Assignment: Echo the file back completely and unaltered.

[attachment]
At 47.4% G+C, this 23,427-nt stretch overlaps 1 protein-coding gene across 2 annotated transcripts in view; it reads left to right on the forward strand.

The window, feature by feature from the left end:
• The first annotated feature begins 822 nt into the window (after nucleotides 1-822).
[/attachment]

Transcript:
At 47.4% G+C, this 23,427-nt stretch overlaps 1 protein-coding gene across 2 annotated transcripts in view; it reads left to right on the forward strand.

The window, feature by feature from the left end:
• The first annotated feature begins 822 nt into the window (after nucleotides 1-822).